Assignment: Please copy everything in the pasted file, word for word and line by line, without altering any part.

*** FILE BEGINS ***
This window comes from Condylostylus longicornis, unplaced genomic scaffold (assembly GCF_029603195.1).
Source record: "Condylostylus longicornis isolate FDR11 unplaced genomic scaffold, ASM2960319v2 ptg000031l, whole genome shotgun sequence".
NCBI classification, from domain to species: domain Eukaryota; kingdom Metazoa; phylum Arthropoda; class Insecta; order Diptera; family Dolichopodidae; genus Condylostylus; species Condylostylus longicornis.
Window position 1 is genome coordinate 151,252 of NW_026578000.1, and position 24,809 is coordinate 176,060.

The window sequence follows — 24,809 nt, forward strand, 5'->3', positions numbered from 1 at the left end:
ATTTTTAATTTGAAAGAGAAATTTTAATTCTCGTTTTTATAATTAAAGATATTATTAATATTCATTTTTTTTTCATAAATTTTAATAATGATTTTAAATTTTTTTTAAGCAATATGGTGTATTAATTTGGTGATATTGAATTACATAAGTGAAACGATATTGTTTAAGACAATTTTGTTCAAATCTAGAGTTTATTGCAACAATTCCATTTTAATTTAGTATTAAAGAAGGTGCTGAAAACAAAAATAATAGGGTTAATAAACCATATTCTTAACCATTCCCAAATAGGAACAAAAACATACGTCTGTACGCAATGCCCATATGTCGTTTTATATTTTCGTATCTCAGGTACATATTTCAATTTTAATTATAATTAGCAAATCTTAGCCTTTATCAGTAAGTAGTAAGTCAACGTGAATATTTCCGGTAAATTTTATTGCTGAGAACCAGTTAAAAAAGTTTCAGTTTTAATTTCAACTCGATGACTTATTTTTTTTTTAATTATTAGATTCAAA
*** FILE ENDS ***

This window comes from Condylostylus longicornis, unplaced genomic scaffold (assembly GCF_029603195.1).
Source record: "Condylostylus longicornis isolate FDR11 unplaced genomic scaffold, ASM2960319v2 ptg000031l, whole genome shotgun sequence".
NCBI classification, from domain to species: domain Eukaryota; kingdom Metazoa; phylum Arthropoda; class Insecta; order Diptera; family Dolichopodidae; genus Condylostylus; species Condylostylus longicornis.
Window position 1 is genome coordinate 151,252 of NW_026578000.1, and position 24,809 is coordinate 176,060.

The window sequence follows — 24,809 nt, forward strand, 5'->3', positions numbered from 1 at the left end:
ATTTTTAATTTGAAAGAGAAATTTTAATTCTCGTTTTTATAATTAAAGATATTATTAATATTCATTTTTTTTTCATAAATTTTAATAATGATTTTAAATTTTTTTTAAGCAATATGGTGTATTAATTTGGTGATATTGAATTACATAAGTGAAACGATATTGTTTAAGACAATTTTGTTCAAATCTAGAGTTTATTGCAACAATTCCATTTTAATTTAGTATTAAAGAAGGTGCTGAAAACAAAAATAATAGGGTTAATAAACCATATTCTTAACCATTCCCAAATAGGAACAAAAACATACGTCTGTACGCAATGCCCATATGTCGTTTTATATTTTCGTATCTCAGGTACATATTTCAATTTTAATTATAATTAGCAAATCTTAGCCTTTATCAGTAAGTAGTAAGTCAACGTGAATATTTCCGGTAAATTTTATTGCTGAGAACCAGTTAAAAAAGTTTCAGTTTTAATTTCAACTCGATGACTTATTTTTTTTTTAATTATTAGATTCAAA